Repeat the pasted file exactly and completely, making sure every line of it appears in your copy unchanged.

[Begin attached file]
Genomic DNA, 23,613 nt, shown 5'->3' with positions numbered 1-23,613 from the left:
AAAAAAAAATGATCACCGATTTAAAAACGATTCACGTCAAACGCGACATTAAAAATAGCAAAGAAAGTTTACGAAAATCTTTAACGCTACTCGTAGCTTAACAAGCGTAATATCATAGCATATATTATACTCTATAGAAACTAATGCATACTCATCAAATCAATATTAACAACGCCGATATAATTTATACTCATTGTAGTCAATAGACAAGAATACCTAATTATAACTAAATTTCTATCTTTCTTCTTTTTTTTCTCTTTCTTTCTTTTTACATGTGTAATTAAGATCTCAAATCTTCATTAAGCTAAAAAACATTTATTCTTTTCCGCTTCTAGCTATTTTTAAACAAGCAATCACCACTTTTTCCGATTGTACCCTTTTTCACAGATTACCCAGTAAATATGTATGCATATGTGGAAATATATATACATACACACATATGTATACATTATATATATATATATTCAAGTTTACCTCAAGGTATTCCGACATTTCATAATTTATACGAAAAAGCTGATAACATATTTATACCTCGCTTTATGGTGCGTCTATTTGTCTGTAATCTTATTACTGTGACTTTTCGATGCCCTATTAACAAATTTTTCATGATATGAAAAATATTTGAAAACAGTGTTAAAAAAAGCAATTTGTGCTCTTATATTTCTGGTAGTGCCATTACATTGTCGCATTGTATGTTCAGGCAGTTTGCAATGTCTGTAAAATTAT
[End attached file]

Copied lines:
Genomic DNA, 23,613 nt, shown 5'->3' with positions numbered 1-23,613 from the left:
AAAAAAAAATGATCACCGATTTAAAAACGATTCACGTCAAACGCGACATTAAAAATAGCAAAGAAAGTTTACGAAAATCTTTAACGCTACTCGTAGCTTAACAAGCGTAATATCATAGCATATATTATACTCTATAGAAACTAATGCATACTCATCAAATCAATATTAACAACGCCGATATAATTTATACTCATTGTAGTCAATAGACAAGAATACCTAATTATAACTAAATTTCTATCTTTCTTCTTTTTTTTCTCTTTCTTTCTTTTTACATGTGTAATTAAGATCTCAAATCTTCATTAAGCTAAAAAACATTTATTCTTTTCCGCTTCTAGCTATTTTTAAACAAGCAATCACCACTTTTTCCGATTGTACCCTTTTTCACAGATTACCCAGTAAATATGTATGCATATGTGGAAATATATATACATACACACATATGTATACATTATATATATATATATTCAAGTTTACCTCAAGGTATTCCGACATTTCATAATTTATACGAAAAAGCTGATAACATATTTATACCTCGCTTTATGGTGCGTCTATTTGTCTGTAATCTTATTACTGTGACTTTTCGATGCCCTATTAACAAATTTTTCATGATATGAAAAATATTTGAAAACAGTGTTAAAAAAAGCAATTTGTGCTCTTATATTTCTGGTAGTGCCATTACATTGTCGCATTGTATGTTCAGGCAGTTTGCAATGTCTGTAAAATTAT